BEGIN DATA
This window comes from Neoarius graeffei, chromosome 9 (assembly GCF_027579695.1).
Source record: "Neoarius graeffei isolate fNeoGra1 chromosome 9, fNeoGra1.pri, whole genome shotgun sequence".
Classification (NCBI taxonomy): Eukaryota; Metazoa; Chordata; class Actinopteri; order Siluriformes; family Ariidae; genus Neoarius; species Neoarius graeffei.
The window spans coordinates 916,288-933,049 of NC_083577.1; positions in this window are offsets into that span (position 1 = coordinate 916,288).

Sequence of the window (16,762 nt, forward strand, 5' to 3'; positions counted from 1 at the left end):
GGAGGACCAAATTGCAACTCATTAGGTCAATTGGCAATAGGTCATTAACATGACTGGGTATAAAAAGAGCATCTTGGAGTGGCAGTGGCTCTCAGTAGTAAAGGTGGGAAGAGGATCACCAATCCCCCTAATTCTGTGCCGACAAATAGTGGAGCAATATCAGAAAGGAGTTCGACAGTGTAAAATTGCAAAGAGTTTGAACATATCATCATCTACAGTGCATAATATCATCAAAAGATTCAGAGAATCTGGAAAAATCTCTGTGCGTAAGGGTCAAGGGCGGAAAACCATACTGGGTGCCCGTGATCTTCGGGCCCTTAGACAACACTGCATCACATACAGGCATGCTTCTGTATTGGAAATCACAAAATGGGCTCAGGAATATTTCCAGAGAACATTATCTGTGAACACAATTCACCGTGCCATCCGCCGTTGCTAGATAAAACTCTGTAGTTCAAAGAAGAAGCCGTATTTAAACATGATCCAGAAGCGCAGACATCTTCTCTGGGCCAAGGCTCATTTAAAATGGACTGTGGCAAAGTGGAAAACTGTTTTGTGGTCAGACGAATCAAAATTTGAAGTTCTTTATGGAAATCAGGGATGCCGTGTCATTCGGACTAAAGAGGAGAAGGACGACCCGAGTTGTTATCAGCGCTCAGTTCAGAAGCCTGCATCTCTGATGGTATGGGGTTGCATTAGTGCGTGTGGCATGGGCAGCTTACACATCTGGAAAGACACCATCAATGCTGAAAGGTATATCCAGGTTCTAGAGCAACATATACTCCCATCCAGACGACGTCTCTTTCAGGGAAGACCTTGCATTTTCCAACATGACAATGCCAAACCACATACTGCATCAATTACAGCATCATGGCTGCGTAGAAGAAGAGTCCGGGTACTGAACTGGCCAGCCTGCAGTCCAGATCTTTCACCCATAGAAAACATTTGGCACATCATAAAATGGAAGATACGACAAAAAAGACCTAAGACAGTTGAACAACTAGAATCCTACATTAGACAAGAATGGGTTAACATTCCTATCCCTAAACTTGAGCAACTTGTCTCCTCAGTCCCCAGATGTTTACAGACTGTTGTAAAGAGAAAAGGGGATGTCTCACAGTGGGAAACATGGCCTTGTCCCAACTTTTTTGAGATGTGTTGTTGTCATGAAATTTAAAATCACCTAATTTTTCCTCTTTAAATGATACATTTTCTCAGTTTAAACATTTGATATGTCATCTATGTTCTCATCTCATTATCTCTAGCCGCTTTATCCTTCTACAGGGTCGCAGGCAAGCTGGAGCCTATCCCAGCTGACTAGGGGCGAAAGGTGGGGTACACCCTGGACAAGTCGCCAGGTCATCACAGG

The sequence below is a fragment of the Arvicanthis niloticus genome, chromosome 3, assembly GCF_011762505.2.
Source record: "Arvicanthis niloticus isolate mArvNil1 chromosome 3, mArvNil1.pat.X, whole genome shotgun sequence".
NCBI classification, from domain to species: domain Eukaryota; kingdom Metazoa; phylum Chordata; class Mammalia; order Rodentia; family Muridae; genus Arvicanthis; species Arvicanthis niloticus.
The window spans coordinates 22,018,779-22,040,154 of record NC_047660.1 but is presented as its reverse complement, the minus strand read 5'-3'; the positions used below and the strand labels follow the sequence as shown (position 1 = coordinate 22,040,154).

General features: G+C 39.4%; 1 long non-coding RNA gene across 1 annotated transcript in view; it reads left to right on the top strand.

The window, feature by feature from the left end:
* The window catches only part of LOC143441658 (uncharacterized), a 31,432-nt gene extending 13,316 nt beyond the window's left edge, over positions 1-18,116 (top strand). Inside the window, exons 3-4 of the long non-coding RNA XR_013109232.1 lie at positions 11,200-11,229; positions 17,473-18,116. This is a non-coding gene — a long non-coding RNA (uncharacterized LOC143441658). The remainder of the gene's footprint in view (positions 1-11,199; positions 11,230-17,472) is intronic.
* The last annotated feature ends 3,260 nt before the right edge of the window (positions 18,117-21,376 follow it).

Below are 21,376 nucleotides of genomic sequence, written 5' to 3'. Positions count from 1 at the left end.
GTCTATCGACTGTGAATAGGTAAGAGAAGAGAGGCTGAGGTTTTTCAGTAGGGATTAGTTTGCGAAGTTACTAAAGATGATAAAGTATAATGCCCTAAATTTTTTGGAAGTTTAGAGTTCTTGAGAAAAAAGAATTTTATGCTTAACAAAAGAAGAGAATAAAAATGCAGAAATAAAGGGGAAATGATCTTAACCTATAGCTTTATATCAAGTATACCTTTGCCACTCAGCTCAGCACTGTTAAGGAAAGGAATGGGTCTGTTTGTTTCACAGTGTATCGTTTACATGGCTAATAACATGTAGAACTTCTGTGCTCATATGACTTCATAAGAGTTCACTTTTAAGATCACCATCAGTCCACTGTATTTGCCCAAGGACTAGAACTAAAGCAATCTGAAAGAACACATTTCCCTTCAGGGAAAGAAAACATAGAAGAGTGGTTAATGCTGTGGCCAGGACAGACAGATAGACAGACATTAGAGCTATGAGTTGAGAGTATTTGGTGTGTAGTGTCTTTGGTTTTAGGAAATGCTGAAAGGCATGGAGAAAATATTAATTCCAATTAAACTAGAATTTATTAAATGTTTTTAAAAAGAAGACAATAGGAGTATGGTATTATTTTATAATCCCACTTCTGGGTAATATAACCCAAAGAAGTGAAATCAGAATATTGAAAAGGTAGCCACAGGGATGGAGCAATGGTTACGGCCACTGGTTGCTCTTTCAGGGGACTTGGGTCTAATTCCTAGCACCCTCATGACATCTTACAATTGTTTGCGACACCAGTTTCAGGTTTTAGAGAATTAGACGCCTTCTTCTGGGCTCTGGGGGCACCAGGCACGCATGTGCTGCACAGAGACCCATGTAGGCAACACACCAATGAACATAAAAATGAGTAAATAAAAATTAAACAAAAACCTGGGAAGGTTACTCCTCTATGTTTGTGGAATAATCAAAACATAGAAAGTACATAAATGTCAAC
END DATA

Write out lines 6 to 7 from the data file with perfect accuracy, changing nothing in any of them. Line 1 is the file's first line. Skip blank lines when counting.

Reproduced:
GGAGGACCAAATTGCAACTCATTAGGTCAATTGGCAATAGGTCATTAACATGACTGGGTATAAAAAGAGCATCTTGGAGTGGCAGTGGCTCTCAGTAGTAAAGGTGGGAAGAGGATCACCAATCCCCCTAATTCTGTGCCGACAAATAGTGGAGCAATATCAGAAAGGAGTTCGACAGTGTAAAATTGCAAAGAGTTTGAACATATCATCATCTACAGTGCATAATATCATCAAAAGATTCAGAGAATCTGGAAAAATCTCTGTGCGTAAGGGTCAAGGGCGGAAAACCATACTGGGTGCCCGTGATCTTCGGGCCCTTAGACAACACTGCATCACATACAGGCATGCTTCTGTATTGGAAATCACAAAATGGGCTCAGGAATATTTCCAGAGAACATTATCTGTGAACACAATTCACCGTGCCATCCGCCGTTGCTAGATAAAACTCTGTAGTTCAAAGAAGAAGCCGTATTTAAACATGATCCAGAAGCGCAGACATCTTCTCTGGGCCAAGGCTCATTTAAAATGGACTGTGGCAAAGTGGAAAACTGTTTTGTGGTCAGACGAATCAAAATTTGAAGTTCTTTATGGAAATCAGGGATGCCGTGTCATTCGGACTAAAGAGGAGAAGGACGACCCGAGTTGTTATCAGCGCTCAGTTCAGAAGCCTGCATCTCTGATGGTATGGGGTTGCATTAGTGCGTGTGGCATGGGCAGCTTACACATCTGGAAAGACACCATCAATGCTGAAAGGTATATCCAGGTTCTAGAGCAACATATACTCCCATCCAGACGACGTCTCTTTCAGGGAAGACCTTGCATTTTCCAACATGACAATGCCAAACCACATACTGCATCAATTACAGCATCATGGCTGCGTAGAAGAAGAGTCCGGGTACTGAACTGGCCAGCCTGCAGTCCAGATCTTTCACCCATAGAAAACATTTGGCACATCATAAAATGGAAGATACGACAAAAAAGACCTAAGACAGTTGAACAACTAGAATCCTACATTAGACAAGAATGGGTTAACATTCCTATCCCTAAACTTGAGCAACTTGTCTCCTCAGTCCCCAGATGTTTACAGACTGTTGTAAAGAGAAAAGGGGATGTCTCACAGTGGGAAACATGGCCTTGTCCCAACTTTTTTGAGATGTGTTGTTGTCATGAAATTTAAAATCACCTAATTTTTCCTCTTTAAATGATACATTTTCTCAGTTTAAACATTTGATATGTCATCTATGTTCTCATCTCATTATCTCTAGCCGCTTTATCCTTCTACAGGGTCGCAGGCAAGCTGGAGCCTATCCCAGCTGACTAGGGGCGAAAGGTGGGGTACACCCTGGACAAGTCGCCAGGTCATCACAGG

The sequence below is a fragment of the Arvicanthis niloticus genome, chromosome 3, assembly GCF_011762505.2.